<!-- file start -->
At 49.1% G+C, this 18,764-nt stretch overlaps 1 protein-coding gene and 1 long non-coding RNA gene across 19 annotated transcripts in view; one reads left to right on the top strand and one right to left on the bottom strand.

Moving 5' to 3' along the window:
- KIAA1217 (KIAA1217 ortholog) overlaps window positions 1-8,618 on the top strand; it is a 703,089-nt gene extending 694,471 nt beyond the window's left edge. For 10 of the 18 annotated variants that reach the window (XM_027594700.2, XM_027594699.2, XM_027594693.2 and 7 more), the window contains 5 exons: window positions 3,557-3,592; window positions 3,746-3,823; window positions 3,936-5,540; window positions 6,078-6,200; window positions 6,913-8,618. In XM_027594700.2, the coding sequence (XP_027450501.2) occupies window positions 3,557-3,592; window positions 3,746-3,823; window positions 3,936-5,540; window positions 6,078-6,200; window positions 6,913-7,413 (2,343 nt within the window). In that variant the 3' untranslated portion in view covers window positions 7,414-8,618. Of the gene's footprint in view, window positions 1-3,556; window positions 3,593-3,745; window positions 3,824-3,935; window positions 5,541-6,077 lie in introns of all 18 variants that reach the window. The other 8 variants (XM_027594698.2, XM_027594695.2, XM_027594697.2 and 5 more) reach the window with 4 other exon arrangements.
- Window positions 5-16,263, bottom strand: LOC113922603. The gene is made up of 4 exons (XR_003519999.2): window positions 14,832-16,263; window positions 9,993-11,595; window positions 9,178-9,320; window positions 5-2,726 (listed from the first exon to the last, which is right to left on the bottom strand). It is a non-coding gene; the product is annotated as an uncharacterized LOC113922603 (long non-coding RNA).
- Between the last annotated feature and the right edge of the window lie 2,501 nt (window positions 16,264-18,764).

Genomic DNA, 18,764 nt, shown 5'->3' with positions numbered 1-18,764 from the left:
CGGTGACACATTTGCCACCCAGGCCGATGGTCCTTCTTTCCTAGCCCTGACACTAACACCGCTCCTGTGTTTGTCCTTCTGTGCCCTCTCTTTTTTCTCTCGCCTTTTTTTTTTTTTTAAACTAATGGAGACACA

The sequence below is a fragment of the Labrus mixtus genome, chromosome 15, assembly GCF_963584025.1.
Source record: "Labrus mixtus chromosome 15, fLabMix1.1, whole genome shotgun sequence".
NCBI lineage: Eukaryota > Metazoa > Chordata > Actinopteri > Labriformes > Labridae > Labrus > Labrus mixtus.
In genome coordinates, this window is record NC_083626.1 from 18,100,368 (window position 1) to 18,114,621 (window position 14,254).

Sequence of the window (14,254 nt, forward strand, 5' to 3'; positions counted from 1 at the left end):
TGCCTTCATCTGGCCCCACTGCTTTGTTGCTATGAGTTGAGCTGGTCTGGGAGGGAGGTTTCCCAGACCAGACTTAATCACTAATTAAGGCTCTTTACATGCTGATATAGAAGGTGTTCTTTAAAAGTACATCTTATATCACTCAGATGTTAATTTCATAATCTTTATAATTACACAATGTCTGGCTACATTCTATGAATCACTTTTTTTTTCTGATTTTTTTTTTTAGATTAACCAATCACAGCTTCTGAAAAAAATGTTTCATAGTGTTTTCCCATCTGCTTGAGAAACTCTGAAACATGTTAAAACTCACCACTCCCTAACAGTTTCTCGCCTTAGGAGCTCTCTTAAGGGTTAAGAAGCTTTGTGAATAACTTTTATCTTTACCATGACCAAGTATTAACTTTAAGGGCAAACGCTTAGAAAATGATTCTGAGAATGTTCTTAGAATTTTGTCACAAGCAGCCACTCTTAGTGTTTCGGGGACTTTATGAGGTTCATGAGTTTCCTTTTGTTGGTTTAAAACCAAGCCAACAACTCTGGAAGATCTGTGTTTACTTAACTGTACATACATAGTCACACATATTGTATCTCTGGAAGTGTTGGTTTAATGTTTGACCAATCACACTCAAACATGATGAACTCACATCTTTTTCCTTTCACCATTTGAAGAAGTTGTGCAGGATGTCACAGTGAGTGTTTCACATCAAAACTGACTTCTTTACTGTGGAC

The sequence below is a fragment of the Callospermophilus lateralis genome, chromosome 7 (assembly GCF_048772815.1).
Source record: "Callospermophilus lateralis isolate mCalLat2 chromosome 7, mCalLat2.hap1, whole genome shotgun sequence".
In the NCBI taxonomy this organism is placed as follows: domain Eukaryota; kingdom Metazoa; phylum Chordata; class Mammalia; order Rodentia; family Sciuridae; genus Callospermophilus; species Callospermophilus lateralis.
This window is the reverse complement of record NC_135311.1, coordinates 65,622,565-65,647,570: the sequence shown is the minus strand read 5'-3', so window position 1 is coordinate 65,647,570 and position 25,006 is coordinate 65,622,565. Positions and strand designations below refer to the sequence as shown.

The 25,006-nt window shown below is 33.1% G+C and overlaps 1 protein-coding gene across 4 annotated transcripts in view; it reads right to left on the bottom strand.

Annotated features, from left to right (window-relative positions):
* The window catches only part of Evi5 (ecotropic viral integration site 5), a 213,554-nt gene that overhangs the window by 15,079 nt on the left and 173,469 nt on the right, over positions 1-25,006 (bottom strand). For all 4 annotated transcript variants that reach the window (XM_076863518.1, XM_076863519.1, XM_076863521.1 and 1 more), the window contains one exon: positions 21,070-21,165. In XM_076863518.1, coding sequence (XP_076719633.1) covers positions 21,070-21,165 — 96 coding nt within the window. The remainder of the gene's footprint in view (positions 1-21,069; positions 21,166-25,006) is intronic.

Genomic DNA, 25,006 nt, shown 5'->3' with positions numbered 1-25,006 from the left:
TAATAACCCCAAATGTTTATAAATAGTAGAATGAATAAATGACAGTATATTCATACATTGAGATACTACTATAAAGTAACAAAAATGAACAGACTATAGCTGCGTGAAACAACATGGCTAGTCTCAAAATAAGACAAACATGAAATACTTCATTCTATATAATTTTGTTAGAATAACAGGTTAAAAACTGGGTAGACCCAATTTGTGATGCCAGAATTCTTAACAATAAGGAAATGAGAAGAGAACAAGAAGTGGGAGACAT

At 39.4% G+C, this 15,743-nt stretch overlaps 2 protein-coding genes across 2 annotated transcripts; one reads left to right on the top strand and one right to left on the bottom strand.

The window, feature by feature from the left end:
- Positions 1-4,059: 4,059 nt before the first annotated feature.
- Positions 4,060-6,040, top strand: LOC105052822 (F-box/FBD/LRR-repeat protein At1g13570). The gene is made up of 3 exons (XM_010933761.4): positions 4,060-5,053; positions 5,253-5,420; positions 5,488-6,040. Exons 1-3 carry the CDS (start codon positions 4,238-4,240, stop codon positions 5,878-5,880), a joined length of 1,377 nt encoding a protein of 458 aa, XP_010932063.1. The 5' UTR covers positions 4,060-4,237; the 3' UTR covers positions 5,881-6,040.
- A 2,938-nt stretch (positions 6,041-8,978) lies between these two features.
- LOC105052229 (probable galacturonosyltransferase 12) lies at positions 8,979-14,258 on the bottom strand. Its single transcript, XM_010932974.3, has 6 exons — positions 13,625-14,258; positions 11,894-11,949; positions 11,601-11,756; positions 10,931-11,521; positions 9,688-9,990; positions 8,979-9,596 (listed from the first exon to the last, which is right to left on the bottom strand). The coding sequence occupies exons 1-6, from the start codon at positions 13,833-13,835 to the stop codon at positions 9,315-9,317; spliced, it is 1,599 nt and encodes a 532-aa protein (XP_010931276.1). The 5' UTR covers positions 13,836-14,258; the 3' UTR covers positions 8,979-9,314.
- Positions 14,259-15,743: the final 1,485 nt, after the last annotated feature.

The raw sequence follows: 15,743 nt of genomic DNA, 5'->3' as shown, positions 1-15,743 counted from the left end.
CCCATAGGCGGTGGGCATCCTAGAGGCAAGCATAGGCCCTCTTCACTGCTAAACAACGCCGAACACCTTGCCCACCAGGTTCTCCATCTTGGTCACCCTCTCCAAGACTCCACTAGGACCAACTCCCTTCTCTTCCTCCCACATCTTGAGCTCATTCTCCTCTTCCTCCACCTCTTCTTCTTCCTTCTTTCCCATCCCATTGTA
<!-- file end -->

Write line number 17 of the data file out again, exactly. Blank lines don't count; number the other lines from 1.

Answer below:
This window is the reverse complement of record NC_135311.1, coordinates 65,622,565-65,647,570: the sequence shown is the minus strand read 5'-3', so window position 1 is coordinate 65,647,570 and position 25,006 is coordinate 65,622,565. Positions and strand designations below refer to the sequence as shown.